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    Purpose: This study tries to comprehend how corporate governance (CG) affects disclosures on economic, social, and environmental sustainability.   Theoretical framework: Recent literature has reported that CG has significant impact on disclosures on economic, social, and environmental sustainability. However, there is still much to investigate and learn about CG in sustainability process.   Design/methodology/approach: For the time period spanning 2015 to 2021, information about study variables was gathered from thirteen (13) banks listed on the Amman Stock Exchange (ASE) through annual reports and quantitative approach.   Findings: Study findings showed that CG components improve sustainability disclosures in general. The study results indicated that, a large board with a female director and a Corporate Social Responsibility Committee (CSRC) is better able to audit and control management choices related to sustainability issues (whether they be economic, environmental, or social) and produces better sustainability disclosure.   Research, Practical and Social implications: This study is proposed to help bank managers understand the real impact of corporate governance practices on sustainability, especially economic, environmental and social indicators of sustainability and how to improve and develop them.   Originality/value: Through quantitative and qualitative analysis, this study contributes methodologically and empirically to the literature on corporate governance and sustainability reporting in emerging and developing economies

    Recurrent Infective Endocarditis in an Adolescent due to Streptococcus agalactiae: A Rare Presentation of a Common Pathogen

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    Streptococcus agalactiae is known to cause invasive infections in risk groups such as pregnant women, newborns, and immunosuppressed patients but it is uncommon in older children. We describe a case of recurrent infective endocarditis due to S. agalactiae in an 11-year-old boy with Loeys-Dietz syndrome who was successfully treated with long-term antimicrobial therapy for one year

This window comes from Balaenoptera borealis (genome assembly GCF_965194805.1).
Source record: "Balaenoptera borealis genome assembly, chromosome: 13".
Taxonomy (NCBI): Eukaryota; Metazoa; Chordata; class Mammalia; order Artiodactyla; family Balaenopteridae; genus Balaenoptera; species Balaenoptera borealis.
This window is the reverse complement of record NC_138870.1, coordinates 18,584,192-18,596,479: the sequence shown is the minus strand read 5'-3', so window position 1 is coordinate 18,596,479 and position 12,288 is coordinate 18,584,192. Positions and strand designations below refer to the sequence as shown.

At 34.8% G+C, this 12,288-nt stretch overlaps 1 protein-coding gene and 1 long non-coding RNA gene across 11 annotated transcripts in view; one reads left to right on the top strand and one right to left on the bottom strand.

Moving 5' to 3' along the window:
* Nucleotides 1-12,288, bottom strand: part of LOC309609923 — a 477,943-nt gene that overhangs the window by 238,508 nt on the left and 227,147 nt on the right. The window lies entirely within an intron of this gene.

Potential Soft Powers of Oman: Chairs, Cultural Centers and Students

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    This paper explores Oman’s potential soft power instruments such as international students, sixteen university chairs in the world, cultural centers, SQ Prizes, charity organizations contributions, and language centers. Oman has the highest number of university chairs abroad in comparison with the other GCC countries, but unfortunately, their benefits and contribution to Oman’s soft power in those host countries is almost none despite some of them established forty years ago. Those should be put into force again by taking recommended steps in this study. Also, international students’ numbers should be increased in the state and private universities and language centers by giving some visa and work privileges to the applicants from the beginning of their education in Oman. SQ Language Center in Manah and SQ Cultural center in Washington are the best two working institutions as public diplomacy tools and soft power components of Oman. However, unfortunately, the majority of the other instruments do not give enough contribution to Oman’s soft power. That is why some necessary steps should be taken on the ground to resurrect those institutions as Oman’s potential soft power instruments in the host countries.    &nbsp

    Acute Measles Encephalitis in an Immigrant Syrian Child: Case Report and Review of the Literature

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    The introduction of measles vaccination programs and broad coverage worldwide has meant this infection a rare encounter for pediatricians. In Oman, with almost 100% measles vaccination coverage for children, this infection disappeared from the list of fever and rash differential diagnoses. Encephalitis is a well-known complication of measles infection and sometimes can be the only manifestation especially in adults. We report a seven-year-old Syrian immigrant who was admitted to the Royal Hospital, Muscat, with acute encephalitis secondary to wild measles infection. Although she had a classical presentation of measle infection, the diagnosis was missed in the private and regional hospital she attended before getting referred to Royal Hospital. She was later identified to be exposed to an outbreak of the infection in an unvaccinated population. Magnetic resonance imaging showed high signal intensity of both basal ganglia suggestive of measles encephalitis. The diagnosis was confirmed by detection of measles virus from her urine and blood, and a throat swab. The isolated measles virus was D8 serotype, which was prevalent in Syria around the same time. The child was treated with steroids and vitamin A. She achieved full recovery despite her severe presentation. A high degree of suspicion for measles infection should be maintained in unvaccinated children with a compatible presentation of the infection or its complications. There might be a role for steroid use in cases of acute measles encephalitis